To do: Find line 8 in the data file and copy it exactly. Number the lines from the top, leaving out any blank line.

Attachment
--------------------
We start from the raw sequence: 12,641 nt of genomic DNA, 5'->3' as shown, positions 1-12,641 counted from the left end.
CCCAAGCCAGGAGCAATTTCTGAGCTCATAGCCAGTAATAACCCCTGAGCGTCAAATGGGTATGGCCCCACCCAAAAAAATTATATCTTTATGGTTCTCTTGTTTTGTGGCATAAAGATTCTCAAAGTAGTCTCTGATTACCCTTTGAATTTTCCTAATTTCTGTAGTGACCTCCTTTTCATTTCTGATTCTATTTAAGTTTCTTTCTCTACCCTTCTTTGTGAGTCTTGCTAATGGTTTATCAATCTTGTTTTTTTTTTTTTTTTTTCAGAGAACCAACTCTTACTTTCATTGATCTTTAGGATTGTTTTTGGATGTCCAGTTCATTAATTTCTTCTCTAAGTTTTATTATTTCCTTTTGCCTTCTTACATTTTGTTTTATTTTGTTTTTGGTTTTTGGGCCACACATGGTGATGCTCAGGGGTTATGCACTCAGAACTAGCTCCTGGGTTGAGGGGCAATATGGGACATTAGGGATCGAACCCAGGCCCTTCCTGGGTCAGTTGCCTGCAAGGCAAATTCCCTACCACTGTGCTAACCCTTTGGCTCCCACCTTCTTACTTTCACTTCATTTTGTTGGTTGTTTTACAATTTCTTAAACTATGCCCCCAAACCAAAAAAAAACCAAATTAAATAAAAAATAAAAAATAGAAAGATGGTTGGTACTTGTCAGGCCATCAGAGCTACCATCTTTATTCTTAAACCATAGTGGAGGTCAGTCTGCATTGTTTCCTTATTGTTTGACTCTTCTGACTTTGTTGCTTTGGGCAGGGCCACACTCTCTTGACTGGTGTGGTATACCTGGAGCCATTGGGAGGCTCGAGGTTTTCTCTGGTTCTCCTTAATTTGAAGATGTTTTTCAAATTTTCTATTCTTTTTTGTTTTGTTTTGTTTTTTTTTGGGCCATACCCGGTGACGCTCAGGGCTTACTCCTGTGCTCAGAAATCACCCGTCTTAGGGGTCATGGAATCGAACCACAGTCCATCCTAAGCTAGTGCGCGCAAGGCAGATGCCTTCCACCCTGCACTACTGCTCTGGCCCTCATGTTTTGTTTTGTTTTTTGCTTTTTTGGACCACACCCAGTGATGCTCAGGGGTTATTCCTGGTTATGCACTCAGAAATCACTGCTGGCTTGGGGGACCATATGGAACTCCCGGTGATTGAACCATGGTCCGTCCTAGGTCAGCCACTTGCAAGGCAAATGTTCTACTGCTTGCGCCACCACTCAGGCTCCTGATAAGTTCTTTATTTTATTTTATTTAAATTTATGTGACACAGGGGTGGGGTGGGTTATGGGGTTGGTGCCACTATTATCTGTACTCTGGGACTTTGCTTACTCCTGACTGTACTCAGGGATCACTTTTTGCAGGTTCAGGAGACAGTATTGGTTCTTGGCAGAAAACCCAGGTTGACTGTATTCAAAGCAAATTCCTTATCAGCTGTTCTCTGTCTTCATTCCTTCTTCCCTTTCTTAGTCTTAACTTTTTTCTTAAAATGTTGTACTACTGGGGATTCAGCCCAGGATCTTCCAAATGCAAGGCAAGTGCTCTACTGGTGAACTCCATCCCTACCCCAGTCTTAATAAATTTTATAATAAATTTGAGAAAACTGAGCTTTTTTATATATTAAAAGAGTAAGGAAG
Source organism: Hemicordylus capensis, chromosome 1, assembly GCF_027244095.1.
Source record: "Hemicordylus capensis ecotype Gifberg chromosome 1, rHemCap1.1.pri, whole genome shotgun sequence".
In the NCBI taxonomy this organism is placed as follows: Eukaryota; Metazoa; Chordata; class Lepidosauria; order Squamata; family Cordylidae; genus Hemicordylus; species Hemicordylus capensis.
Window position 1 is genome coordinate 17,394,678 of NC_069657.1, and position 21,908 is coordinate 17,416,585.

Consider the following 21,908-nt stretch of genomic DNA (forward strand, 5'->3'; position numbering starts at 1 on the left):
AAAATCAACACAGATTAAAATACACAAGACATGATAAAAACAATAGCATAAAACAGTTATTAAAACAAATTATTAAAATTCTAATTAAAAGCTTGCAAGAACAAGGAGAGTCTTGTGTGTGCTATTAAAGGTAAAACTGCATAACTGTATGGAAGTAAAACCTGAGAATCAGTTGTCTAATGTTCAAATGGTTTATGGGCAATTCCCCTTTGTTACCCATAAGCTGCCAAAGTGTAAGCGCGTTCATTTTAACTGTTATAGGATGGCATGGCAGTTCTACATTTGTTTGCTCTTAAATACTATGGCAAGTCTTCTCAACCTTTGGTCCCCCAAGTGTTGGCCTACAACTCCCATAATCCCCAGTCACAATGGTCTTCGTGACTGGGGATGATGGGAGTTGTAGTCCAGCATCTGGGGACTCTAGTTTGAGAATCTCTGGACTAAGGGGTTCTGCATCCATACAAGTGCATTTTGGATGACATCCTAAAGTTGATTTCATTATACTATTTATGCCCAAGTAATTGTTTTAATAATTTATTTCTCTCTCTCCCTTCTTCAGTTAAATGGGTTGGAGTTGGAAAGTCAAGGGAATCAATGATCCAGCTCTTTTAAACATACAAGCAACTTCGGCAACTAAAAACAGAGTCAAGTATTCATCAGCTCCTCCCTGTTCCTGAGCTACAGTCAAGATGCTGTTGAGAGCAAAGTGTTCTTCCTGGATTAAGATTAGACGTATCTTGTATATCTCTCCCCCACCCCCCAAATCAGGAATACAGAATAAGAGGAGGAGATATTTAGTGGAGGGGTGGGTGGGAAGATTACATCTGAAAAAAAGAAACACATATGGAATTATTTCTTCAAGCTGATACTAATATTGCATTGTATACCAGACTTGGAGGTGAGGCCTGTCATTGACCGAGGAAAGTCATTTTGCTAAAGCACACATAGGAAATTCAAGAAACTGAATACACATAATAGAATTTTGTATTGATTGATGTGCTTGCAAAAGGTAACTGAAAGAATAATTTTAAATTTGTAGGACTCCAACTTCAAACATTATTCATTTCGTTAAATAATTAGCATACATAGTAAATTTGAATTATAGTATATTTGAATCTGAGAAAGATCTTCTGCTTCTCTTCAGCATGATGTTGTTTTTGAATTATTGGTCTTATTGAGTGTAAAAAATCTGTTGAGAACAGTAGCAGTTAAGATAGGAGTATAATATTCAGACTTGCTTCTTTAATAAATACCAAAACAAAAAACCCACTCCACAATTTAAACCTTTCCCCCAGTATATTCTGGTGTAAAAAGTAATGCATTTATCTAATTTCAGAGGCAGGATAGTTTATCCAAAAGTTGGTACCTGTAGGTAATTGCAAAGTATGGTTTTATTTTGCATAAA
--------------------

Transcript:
AAAATCAACACAGATTAAAATACACAAGACATGATAAAAACAATAGCATAAAACAGTTATTAAAACAAATTATTAAAATTCTAATTAAAAGCTTGCAAGAACAAGGAGAGTCTTGTGTGTGCTATTAAAGGTAAAACTGCATAACTGTATGGAAGTAAAACCTGAGAATCAGTTGTCTAATGTTCAAATGGTTTATGGGCAATTCCCCTTTGTTACCCATAAGCTGCCAAAGTGTAAGCGCGTTCATTTTAACTGTTATAGGATGGCATGGCAGTTCTACATTTGTTTGCTCTTAAATACTATGGCAAGTCTTCTCAACCTTTGGTCCCCCAAGTGTTGGCCTACAACTCCCATAATCCCCAGTCACAATGGTCTTCGTGACTGGGGATGATGGGAGTTGTAGTCCAGCATCTGGGGACTCTAGTTTGAGAATCTCTGGACTAAGGGGTTCTGCATCCATACAAGTGCATTTTGGATGACATCCTAAAGTTGATTTCATTATACTATTTATGCCCAAGTAATTGTTTTAATAATTTATTTCTCTCTCTCCCTTCTTCAGTTAAATGGGTTGGAGTTGGAAAGTCAAGGGAATCAATGATCCAGCTCTTTTAAACATACAAGCAACTTCGGCAACTAAAAACAGAGTCAAGTATTCATCAGCTCCTCCCTGTTCCTGAGCTACAGTCAAGATGCTGTTGAGAGCAAAGTGTTCTTCCTGGATTAAGATTAGACGTATCTTGTATATCTCTCCCCCACCCCCCAAATCAGGAATACAGAATAAGAGGAGGAGATATTTAGTGGAGGGGTGGGTGGGAAGATTACATCTGAAAAAAAGAAACACATATGGAATTATTTCTTCAAGCTGATACTAATATTGCATTGTATACCAGACTTGGAGGTGAGGCCTGTCATTGACCGAGGAAAGTCATTTTGCTAAAGCACACATAGGAAATTCAAGAAACTGAATACACATAATAGAATTTTGTATTGATTGATGTGCTTGCAAAAGGTAACTGAAAGAATAATTTTAAATTTGTAGGACTCCAACTTCAAACATTATTCATTTCGTTAAATAATTAGCATACATAGTAAATTTGAATTATAGTATATTTGAATCTGAGAAAGATCTTCTGCTTCTCTTCAGCATGATGTTGTTTTTGAATTATTGGTCTTATTGAGTGTAAAAAATCTGTTGAGAACAGTAGCAGTTAAGATAGGAGTATAATATTCAGACTTGCTTCTTTAATAAATACCAAAACAAAAAACCCACTCCACAATTTAAACCTTTCCCCCAGTATATTCTGGTGTAAAAAGTAATGCATTTATCTAATTTCAGAGGCAGGATAGTTTATCCAAAAGTTGGTACCTGTAGGTAATTGCAAAGTATGGTTTTATTTTGCATAAA